But I digress—let’s go back to the GH4.
What’s new? These are the specs ON PAPER, so I’m taking everything with a grain of salt until I can test the camera this weekend and confirm all the features.
The Stills Features
• A new 16-megapixel CMOS Micro Four Thirds sensor. The new sensor has a “semi-conductor protection tech to reduce noise and improved dynamic range.”
• Same size as the GH3, it even takes the same DMW-BLF19 Lithium-Ion batteries (BTW this Wasabi battery kit is a great deal!)
• SD card format
• ISO 200-25,600
• 1/8000 shutter
• 12 fps burst mode or 7 fps with AF tracking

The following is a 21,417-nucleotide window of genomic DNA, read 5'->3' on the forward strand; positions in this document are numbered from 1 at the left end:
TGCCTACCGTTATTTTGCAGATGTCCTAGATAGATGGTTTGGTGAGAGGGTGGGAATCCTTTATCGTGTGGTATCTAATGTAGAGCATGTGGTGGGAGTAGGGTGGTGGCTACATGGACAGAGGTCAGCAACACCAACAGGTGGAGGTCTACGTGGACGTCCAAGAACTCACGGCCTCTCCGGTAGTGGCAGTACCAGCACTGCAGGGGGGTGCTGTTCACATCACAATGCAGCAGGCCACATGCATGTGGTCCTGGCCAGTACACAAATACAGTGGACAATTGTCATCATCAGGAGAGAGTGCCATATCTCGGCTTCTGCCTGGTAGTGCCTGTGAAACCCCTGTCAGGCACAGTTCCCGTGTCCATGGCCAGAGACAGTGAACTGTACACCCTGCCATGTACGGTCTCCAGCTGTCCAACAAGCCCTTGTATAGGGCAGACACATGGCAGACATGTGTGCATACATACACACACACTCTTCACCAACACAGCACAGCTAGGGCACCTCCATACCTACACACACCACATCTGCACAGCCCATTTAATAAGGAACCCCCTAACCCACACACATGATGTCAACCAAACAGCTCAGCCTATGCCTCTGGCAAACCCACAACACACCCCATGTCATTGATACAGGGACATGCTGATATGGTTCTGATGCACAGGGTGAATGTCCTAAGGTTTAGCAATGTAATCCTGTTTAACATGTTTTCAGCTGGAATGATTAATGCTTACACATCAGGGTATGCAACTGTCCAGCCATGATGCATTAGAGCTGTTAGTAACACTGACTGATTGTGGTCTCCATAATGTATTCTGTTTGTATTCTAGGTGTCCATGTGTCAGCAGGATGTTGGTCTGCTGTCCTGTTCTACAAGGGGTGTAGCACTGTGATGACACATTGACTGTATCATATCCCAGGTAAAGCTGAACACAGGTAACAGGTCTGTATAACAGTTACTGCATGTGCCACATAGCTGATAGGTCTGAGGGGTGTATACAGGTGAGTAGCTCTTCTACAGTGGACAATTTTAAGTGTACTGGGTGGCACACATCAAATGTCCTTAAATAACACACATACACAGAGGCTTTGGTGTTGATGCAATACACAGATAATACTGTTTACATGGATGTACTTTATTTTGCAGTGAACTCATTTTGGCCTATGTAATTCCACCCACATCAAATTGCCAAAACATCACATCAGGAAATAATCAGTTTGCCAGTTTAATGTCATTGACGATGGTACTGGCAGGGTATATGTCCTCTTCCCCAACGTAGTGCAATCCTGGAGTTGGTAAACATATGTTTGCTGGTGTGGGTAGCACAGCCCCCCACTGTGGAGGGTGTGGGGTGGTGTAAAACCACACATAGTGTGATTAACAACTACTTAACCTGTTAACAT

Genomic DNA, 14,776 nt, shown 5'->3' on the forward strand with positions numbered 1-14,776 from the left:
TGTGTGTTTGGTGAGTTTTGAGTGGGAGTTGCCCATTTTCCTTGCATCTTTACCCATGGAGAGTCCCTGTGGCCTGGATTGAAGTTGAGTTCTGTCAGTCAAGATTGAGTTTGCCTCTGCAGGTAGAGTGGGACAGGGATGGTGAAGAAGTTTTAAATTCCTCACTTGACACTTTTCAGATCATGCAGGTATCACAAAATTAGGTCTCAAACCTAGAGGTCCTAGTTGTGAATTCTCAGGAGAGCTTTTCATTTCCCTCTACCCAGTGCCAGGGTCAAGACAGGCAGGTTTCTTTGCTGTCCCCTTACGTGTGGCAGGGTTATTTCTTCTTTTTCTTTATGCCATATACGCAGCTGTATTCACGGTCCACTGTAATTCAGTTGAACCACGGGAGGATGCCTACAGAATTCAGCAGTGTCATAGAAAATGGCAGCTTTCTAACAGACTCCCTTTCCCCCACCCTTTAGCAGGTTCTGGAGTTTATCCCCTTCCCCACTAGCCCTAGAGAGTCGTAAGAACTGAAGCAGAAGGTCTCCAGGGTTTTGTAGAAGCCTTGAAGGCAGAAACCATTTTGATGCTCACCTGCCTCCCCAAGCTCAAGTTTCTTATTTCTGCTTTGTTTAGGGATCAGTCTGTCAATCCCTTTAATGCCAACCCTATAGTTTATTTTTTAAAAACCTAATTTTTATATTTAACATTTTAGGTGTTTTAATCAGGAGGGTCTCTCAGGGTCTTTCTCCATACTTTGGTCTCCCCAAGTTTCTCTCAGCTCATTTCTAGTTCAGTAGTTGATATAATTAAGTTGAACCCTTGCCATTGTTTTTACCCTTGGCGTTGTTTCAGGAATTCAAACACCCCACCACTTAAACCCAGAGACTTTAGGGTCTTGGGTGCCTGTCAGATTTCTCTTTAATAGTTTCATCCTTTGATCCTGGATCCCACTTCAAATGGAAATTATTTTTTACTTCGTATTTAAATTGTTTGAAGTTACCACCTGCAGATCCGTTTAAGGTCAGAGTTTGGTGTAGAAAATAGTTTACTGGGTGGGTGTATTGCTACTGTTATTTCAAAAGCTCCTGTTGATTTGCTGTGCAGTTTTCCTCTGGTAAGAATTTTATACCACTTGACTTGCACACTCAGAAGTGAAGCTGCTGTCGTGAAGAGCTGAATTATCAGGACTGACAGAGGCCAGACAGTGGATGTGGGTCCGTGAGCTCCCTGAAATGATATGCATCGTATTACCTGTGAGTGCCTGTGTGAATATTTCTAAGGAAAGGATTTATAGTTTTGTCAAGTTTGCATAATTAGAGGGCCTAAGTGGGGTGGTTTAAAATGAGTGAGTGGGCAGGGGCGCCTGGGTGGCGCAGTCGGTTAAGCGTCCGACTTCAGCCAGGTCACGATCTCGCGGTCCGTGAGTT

• 0.07-second focusing speed
• The shutter is rated for 200,000 actuations.
• Magnesium alloy, splash- and dust-proof body
• Five physical function buttons, and two touch-screen function buttons, all customizable with close to 40 options to choose from.
• Virtually all the key shooting controls are within the right hand’s reach. This frees up the left hand to hold the camera or focus manually.
The Video Features
• 4K video recording (3840×2160 / 4096×2160)
• 100Mbps (IPB) / 200Mbps (ALL-Intra) high-bitrate full-HD video recording
• MOV, MP4, and AVCHD at a variety of frame rates. All these video formats work seamlessly on Adobe Premiere Pro CC.
• Internal Time code (Rec run / Free run) and External input of time code (Shooting in multiple or editing)
• Selectable container format for high-bitrate (MP4 / MOV)
• HDMI monitor through in video recording
• HDM monitor through with 4:2:2 8/10 bit output